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By Joe Kort, MSW
Just recently, I’ve become even more political. For years, people labeled me political because of my being “out” as a gay man. But primarily, my reasons for being so out have been psychological and social.
At the age of 25, I remember telling a female relative active in the National Organization for Women that I didn’t believe in, much less care about, politics. She talked to me sternly about the importance of being more active – yelled at me, in fact, for not being more political. “Joe,” she said, “you should be especially concerned, because as a gay person, politics affects your life tremendously.”
I didn’t validate much of what she said. (To be honest, I argued back and told her to mind her own business.) But more recently, I’ve come to understand the essential importance of being politically active and aware.
Like most of us, I don’t understand many things or relate to them until they happen to me personally and/or to someone I care about. In 1993, when President Clinton spoke openly about gay issues and supporting gays in the military, I recall sobbing, being caught off guard. How touched I was that this patriarchal figure was validating us gay men. When my partner and I planned to marry and the local newspaper told us they wouldn’t run our photograph, I began to recognize the legal benefits that others who can marry can enjoy, but we couldn’t. GLBT politics started grabbing my attention. But I still wasn’t that involved.
In 2003, the Supreme Court overturned the Texas law banning private consensual sex between adults of the same sex, declaring sodomy laws unconstitutional. When the news broke, I joked to my partner sarcastically, “Great! Now we can all have anal and oral sex, and it’s not against the law.” He told me that wasn’t funny and explained how sodomy laws like this were used to keep gays and lesbians from marrying and adopting children. That sobered me up right there!
Also in 2003, the Massachusetts Supreme Judicial Court cleared the way for lesbian and gay couples to marry in the state, stating that “government attorneys failed to identify any constitutionally adequate reason” to deny us right to marry. And we read about Ontario, Canada, right across the river from us in Detroit, legalizing same-sex marriages. If you weren’t politically aware before, it was sure hard not to be now.
My approach has always been to examine the psychological impact of existing laws and policies that deny gays and lesbians their rights and privileges. So while I was peripherally aware of laws and politics, I wasn’t overly interested. But this last year, what most caught my attention was the purchase of the Human Rights Campaign building. In HRC’s invitation to contributors for donations, they showed the Family Research Council’s building and its funding, then spoke about how we gays and lesbians deserved a presence, too. This prompted me to want to become involved.
Hearing talk about the importance of a GLBT presence in Washington, I was moved to tears. I began to realize how vital it is to have our voices heard and our faces seen in government. To me, that’s where it begins. If rights and privileges are granted us on an equal basis, much of the psychological trauma and damage we suffer will be diminished, even avoided. But correcting the symptoms, without the cause, of any psychological or medical disorder is marginal, at best. So far, my work as a psychotherapist, helping the GLBT community deal with the pain of being closeted and suppressed, was only treating the symptoms of a bigger problem. The causes are the legalities and politics contributing to prejudice against us and create the shame and anguish we’ve had to endure while growing up lesbian and gay.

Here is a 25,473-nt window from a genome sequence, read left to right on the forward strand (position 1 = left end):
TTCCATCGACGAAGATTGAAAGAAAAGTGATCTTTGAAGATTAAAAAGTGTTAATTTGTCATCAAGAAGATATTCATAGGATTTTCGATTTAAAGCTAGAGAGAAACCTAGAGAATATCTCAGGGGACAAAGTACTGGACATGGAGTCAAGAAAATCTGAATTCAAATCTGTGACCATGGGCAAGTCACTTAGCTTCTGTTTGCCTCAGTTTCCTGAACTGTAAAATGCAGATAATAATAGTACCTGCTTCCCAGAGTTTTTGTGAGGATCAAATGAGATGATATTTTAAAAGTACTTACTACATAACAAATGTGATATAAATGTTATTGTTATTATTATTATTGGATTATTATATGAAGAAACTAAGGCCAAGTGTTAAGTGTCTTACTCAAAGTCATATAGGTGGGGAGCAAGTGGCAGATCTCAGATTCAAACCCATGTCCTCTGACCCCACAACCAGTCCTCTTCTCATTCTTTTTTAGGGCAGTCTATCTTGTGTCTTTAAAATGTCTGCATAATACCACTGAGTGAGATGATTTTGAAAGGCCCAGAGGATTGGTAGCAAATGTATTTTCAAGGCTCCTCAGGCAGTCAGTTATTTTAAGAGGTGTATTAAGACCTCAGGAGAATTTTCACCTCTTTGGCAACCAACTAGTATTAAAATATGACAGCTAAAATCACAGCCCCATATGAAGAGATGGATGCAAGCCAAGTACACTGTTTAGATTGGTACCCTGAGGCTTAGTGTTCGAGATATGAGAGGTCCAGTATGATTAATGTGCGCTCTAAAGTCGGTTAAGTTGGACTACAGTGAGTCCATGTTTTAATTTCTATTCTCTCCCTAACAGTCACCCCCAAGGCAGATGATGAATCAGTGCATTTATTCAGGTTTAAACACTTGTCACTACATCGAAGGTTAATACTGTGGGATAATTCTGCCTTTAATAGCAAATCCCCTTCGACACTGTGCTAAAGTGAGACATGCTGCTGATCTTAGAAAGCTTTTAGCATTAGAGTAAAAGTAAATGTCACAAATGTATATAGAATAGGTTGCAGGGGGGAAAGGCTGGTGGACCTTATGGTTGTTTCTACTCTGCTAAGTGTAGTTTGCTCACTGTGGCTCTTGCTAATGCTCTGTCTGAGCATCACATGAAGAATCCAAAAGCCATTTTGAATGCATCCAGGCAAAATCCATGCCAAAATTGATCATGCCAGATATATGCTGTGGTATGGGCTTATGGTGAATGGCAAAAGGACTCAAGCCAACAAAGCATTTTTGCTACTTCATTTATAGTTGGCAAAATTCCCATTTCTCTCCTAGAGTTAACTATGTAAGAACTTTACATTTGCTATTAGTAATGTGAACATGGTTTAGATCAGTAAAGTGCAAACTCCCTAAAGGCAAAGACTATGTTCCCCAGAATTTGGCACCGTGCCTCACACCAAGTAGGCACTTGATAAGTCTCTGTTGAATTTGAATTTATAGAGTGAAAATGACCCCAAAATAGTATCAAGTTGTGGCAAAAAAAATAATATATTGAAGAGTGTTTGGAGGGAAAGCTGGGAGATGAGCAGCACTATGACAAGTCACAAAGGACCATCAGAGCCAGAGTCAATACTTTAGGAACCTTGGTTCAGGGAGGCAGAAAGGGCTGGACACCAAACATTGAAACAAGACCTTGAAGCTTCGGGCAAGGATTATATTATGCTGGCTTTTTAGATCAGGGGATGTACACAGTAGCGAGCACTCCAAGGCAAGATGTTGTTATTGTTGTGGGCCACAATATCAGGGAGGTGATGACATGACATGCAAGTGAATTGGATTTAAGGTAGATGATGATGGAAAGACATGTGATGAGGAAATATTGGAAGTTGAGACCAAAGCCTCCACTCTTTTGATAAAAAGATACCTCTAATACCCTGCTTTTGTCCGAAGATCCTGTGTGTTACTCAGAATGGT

Today, I’m more political. This year, I co-chaired the HRC dinner. From those involved, I learned a great deal. I met some very passionate activists, working hard to correct the “causes” of GLBT problems. As a psychotherapist, I now feel better equipped to help my clients in their struggle for quality lives as LGBT people.
I feel fortunate to be alive in a time of such sweeping changes. I never expected that I, as a gay male, might someday be able to legally marry the man I love, watch television shows reflecting my life and my people. It was like a dream to meet Governor Jennifer Granholm and see her be supportive of GLBT issues. I saw her earlier this year at a Triangle Event. The Triangle Foundation honored Kathleen Russell, founder of Project YES, with its Catalyst Award. Said Russell, “When I told my family I was gay, I never dreamed that that would mean I would be rubbing elbows with mayors, governors and other wonderful activists.” Hearing her speak, I thought to myself, “Neither did I.”
And I’ll continue to do so by being involved and active, particularly during this election year. And I encourage all of you to do the same. Don’t wait until circumstances affect you personally. Recognize that they already do. This is going to be an important year and we need all the help we can get!